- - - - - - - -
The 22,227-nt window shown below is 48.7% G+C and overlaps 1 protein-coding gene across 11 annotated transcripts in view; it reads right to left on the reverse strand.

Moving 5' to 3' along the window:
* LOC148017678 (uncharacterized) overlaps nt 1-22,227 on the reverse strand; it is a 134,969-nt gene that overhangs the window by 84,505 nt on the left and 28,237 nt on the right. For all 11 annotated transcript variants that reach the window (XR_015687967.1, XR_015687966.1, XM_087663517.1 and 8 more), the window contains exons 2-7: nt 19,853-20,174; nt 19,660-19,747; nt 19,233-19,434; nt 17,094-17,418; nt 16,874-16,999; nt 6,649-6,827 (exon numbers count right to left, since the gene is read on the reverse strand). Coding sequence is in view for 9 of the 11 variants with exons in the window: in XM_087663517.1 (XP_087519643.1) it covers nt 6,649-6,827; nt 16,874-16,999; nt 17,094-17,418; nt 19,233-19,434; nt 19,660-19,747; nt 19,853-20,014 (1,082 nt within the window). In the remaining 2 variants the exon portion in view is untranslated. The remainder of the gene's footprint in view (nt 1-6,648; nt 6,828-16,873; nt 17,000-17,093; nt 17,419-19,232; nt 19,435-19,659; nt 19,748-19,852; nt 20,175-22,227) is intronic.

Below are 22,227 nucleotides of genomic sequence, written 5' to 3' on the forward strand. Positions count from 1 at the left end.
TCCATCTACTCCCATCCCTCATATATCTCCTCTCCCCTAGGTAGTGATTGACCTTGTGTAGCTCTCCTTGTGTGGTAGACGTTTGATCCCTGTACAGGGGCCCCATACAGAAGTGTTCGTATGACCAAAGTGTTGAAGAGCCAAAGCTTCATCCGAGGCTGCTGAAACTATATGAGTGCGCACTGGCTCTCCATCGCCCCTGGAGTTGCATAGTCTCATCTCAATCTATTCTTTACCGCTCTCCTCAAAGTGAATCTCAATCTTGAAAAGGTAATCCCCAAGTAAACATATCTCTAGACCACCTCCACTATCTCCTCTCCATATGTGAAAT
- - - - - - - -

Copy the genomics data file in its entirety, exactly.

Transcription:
The 22,227-nt window shown below is 48.7% G+C and overlaps 1 protein-coding gene across 11 annotated transcripts in view; it reads right to left on the reverse strand.

Moving 5' to 3' along the window:
* LOC148017678 (uncharacterized) overlaps nt 1-22,227 on the reverse strand; it is a 134,969-nt gene that overhangs the window by 84,505 nt on the left and 28,237 nt on the right. For all 11 annotated transcript variants that reach the window (XR_015687967.1, XR_015687966.1, XM_087663517.1 and 8 more), the window contains exons 2-7: nt 19,853-20,174; nt 19,660-19,747; nt 19,233-19,434; nt 17,094-17,418; nt 16,874-16,999; nt 6,649-6,827 (exon numbers count right to left, since the gene is read on the reverse strand). Coding sequence is in view for 9 of the 11 variants with exons in the window: in XM_087663517.1 (XP_087519643.1) it covers nt 6,649-6,827; nt 16,874-16,999; nt 17,094-17,418; nt 19,233-19,434; nt 19,660-19,747; nt 19,853-20,014 (1,082 nt within the window). In the remaining 2 variants the exon portion in view is untranslated. The remainder of the gene's footprint in view (nt 1-6,648; nt 6,828-16,873; nt 17,000-17,093; nt 17,419-19,232; nt 19,435-19,659; nt 19,748-19,852; nt 20,175-22,227) is intronic.

Below are 22,227 nucleotides of genomic sequence, written 5' to 3' on the forward strand. Positions count from 1 at the left end.
TCCATCTACTCCCATCCCTCATATATCTCCTCTCCCCTAGGTAGTGATTGACCTTGTGTAGCTCTCCTTGTGTGGTAGACGTTTGATCCCTGTACAGGGGCCCCATACAGAAGTGTTCGTATGACCAAAGTGTTGAAGAGCCAAAGCTTCATCCGAGGCTGCTGAAACTATATGAGTGCGCACTGGCTCTCCATCGCCCCTGGAGTTGCATAGTCTCATCTCAATCTATTCTTTACCGCTCTCCTCAAAGTGAATCTCAATCTTGAAAAGGTAATCCCCAAGTAAACATATCTCTAGACCACCTCCACTATCTCCTCTCCATATGTGAAAT